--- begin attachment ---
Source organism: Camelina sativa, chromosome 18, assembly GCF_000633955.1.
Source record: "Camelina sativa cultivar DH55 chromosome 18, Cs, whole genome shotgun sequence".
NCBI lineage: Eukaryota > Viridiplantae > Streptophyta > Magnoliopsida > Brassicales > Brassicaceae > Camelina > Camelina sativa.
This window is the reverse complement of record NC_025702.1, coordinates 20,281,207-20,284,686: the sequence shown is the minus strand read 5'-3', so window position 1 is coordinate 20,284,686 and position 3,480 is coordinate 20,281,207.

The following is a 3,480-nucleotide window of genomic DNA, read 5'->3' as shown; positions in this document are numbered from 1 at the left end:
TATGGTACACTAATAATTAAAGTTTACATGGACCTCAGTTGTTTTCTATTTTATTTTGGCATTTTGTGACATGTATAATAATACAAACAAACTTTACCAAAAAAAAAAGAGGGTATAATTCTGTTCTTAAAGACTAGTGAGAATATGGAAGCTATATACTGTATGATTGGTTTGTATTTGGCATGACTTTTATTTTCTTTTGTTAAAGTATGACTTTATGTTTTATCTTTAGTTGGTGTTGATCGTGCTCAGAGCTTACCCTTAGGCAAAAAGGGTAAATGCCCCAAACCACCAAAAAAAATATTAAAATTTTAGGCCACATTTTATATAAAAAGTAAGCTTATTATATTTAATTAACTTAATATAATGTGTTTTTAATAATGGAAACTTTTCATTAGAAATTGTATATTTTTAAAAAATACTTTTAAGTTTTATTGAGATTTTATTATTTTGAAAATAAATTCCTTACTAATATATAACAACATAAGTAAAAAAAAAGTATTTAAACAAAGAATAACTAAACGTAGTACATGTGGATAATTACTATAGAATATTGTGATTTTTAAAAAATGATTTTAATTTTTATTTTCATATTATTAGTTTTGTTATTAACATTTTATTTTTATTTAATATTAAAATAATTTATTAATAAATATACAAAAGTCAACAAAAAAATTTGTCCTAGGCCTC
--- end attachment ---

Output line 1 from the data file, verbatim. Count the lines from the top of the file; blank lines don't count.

Source organism: Camelina sativa, chromosome 18, assembly GCF_000633955.1.